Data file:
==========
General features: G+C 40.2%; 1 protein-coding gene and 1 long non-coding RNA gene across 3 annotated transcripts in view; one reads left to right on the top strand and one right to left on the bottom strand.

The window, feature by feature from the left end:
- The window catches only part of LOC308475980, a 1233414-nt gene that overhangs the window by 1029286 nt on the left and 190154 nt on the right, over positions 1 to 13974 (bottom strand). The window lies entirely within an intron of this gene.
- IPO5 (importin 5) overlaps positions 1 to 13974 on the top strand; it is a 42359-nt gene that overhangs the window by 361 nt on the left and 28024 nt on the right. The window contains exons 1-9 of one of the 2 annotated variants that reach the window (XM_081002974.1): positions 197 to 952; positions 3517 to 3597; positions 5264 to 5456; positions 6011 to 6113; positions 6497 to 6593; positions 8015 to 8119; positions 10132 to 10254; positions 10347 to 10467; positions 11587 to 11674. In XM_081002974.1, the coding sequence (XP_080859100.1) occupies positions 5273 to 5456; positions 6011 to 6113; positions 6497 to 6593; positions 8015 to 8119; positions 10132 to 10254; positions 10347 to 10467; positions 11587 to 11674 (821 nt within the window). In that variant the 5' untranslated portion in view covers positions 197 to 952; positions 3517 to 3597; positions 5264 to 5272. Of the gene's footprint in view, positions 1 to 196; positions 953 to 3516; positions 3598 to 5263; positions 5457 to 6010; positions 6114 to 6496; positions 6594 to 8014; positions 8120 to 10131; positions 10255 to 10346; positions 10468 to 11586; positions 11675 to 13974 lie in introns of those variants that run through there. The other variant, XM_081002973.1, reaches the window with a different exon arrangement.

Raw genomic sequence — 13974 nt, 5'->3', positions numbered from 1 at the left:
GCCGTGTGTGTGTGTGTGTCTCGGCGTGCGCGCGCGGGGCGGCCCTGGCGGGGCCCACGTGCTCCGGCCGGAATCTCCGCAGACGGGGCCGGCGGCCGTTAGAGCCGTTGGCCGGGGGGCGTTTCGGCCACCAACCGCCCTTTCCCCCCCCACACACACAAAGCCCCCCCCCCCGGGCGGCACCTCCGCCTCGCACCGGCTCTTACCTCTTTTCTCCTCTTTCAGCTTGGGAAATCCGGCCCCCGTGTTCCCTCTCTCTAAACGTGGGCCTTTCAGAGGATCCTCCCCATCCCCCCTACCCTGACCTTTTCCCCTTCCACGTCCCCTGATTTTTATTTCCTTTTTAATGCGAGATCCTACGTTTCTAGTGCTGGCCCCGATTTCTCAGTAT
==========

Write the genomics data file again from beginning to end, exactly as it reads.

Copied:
General features: G+C 40.2%; 1 protein-coding gene and 1 long non-coding RNA gene across 3 annotated transcripts in view; one reads left to right on the top strand and one right to left on the bottom strand.

The window, feature by feature from the left end:
- The window catches only part of LOC308475980, a 1233414-nt gene that overhangs the window by 1029286 nt on the left and 190154 nt on the right, over positions 1 to 13974 (bottom strand). The window lies entirely within an intron of this gene.
- IPO5 (importin 5) overlaps positions 1 to 13974 on the top strand; it is a 42359-nt gene that overhangs the window by 361 nt on the left and 28024 nt on the right. The window contains exons 1-9 of one of the 2 annotated variants that reach the window (XM_081002974.1): positions 197 to 952; positions 3517 to 3597; positions 5264 to 5456; positions 6011 to 6113; positions 6497 to 6593; positions 8015 to 8119; positions 10132 to 10254; positions 10347 to 10467; positions 11587 to 11674. In XM_081002974.1, the coding sequence (XP_080859100.1) occupies positions 5273 to 5456; positions 6011 to 6113; positions 6497 to 6593; positions 8015 to 8119; positions 10132 to 10254; positions 10347 to 10467; positions 11587 to 11674 (821 nt within the window). In that variant the 5' untranslated portion in view covers positions 197 to 952; positions 3517 to 3597; positions 5264 to 5272. Of the gene's footprint in view, positions 1 to 196; positions 953 to 3516; positions 3598 to 5263; positions 5457 to 6010; positions 6114 to 6496; positions 6594 to 8014; positions 8120 to 10131; positions 10255 to 10346; positions 10468 to 11586; positions 11675 to 13974 lie in introns of those variants that run through there. The other variant, XM_081002973.1, reaches the window with a different exon arrangement.

Raw genomic sequence — 13974 nt, 5'->3', positions numbered from 1 at the left:
GCCGTGTGTGTGTGTGTGTCTCGGCGTGCGCGCGCGGGGCGGCCCTGGCGGGGCCCACGTGCTCCGGCCGGAATCTCCGCAGACGGGGCCGGCGGCCGTTAGAGCCGTTGGCCGGGGGGCGTTTCGGCCACCAACCGCCCTTTCCCCCCCCACACACACAAAGCCCCCCCCCCCGGGCGGCACCTCCGCCTCGCACCGGCTCTTACCTCTTTTCTCCTCTTTCAGCTTGGGAAATCCGGCCCCCGTGTTCCCTCTCTCTAAACGTGGGCCTTTCAGAGGATCCTCCCCATCCCCCCTACCCTGACCTTTTCCCCTTCCACGTCCCCTGATTTTTATTTCCTTTTTAATGCGAGATCCTACGTTTCTAGTGCTGGCCCCGATTTCTCAGTAT